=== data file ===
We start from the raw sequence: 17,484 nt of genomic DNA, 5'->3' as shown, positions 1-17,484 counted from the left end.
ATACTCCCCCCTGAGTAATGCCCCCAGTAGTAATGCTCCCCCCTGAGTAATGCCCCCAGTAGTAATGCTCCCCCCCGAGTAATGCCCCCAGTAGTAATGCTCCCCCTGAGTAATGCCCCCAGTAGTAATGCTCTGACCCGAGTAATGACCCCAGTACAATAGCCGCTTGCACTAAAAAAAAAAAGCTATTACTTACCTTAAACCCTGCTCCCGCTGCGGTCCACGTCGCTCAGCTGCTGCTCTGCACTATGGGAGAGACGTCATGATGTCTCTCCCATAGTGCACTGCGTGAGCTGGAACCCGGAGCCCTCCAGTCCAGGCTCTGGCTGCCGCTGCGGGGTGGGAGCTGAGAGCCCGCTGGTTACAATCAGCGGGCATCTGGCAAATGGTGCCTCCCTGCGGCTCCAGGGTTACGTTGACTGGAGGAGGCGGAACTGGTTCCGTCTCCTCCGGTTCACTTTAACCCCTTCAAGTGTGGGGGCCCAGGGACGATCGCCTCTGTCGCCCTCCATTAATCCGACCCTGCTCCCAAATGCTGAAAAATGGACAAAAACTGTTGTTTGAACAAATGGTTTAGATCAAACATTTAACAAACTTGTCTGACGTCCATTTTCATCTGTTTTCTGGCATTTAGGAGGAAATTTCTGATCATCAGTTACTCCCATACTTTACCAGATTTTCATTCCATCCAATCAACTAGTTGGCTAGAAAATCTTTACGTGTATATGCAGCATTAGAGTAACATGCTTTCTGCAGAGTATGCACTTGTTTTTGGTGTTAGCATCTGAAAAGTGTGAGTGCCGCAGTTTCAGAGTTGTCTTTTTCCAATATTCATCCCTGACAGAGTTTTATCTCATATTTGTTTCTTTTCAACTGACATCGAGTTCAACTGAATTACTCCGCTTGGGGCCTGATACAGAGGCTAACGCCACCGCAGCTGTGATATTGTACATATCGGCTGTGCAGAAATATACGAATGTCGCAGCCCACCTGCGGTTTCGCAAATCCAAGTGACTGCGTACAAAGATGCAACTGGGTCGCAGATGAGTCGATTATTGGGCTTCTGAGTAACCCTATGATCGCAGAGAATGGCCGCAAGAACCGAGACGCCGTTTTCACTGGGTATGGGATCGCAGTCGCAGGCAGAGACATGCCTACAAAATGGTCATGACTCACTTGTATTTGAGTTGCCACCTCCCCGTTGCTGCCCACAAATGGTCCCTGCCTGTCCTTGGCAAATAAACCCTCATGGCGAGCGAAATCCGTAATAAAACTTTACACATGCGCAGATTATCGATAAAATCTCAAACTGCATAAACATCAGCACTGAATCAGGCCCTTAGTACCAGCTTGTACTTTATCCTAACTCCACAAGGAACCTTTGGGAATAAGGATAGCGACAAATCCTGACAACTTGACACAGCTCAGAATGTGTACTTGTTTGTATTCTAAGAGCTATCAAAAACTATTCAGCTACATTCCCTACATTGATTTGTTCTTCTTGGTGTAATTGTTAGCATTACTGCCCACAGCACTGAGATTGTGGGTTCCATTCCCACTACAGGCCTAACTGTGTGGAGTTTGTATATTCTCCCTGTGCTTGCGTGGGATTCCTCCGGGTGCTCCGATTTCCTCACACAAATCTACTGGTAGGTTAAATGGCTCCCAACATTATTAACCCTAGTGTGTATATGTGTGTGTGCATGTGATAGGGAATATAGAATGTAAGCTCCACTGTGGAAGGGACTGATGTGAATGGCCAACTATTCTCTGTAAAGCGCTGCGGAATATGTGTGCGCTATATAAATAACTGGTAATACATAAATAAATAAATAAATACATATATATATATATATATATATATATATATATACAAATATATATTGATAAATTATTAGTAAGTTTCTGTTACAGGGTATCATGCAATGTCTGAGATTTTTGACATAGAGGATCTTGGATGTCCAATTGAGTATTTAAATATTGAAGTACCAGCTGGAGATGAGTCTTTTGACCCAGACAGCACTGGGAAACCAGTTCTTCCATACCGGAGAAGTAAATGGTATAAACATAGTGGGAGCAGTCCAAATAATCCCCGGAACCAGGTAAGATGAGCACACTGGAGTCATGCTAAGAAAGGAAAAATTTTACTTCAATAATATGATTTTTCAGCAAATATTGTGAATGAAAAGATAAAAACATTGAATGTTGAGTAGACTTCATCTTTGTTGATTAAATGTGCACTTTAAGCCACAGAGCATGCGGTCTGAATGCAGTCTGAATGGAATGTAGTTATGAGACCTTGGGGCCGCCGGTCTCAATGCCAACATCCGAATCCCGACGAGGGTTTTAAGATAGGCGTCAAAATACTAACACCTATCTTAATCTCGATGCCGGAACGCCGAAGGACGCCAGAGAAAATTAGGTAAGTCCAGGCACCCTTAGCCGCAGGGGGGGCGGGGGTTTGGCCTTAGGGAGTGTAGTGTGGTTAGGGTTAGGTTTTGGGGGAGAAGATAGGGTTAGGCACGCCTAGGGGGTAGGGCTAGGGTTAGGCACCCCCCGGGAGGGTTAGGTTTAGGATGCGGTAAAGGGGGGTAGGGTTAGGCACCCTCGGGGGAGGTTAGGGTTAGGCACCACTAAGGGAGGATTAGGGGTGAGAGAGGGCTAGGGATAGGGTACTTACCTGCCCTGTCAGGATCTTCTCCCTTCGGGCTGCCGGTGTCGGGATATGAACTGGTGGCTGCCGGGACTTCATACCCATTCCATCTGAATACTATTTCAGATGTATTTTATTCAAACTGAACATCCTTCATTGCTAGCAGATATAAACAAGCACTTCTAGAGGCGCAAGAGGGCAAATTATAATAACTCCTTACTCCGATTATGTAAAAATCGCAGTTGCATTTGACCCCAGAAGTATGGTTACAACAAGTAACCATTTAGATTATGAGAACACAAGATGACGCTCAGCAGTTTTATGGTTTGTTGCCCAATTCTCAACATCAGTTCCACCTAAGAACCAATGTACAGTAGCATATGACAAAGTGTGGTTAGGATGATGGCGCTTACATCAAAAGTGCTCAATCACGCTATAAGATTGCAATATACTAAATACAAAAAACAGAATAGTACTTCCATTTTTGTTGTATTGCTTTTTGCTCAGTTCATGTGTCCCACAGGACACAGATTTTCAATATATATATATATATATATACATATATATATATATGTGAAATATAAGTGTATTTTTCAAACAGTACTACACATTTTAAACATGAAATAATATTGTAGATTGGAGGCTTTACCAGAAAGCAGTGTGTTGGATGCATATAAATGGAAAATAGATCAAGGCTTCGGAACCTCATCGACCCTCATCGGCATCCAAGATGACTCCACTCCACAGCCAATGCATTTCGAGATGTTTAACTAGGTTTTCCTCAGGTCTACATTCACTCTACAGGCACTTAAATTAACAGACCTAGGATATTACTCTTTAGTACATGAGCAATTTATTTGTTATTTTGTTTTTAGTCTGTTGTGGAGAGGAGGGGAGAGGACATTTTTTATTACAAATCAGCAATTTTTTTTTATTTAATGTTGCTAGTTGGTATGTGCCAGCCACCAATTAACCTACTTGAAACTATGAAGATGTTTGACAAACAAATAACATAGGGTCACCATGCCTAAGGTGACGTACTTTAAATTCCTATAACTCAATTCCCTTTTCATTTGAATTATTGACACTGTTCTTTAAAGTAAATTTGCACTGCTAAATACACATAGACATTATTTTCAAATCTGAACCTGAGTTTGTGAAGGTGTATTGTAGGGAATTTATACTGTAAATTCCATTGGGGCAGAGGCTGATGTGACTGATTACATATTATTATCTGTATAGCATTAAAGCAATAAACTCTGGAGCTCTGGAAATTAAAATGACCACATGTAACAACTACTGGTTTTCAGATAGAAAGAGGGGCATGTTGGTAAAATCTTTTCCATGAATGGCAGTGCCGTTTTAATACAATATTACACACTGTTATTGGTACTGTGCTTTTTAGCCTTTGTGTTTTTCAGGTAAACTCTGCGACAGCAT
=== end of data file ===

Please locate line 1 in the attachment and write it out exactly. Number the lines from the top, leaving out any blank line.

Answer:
We start from the raw sequence: 17,484 nt of genomic DNA, 5'->3' as shown, positions 1-17,484 counted from the left end.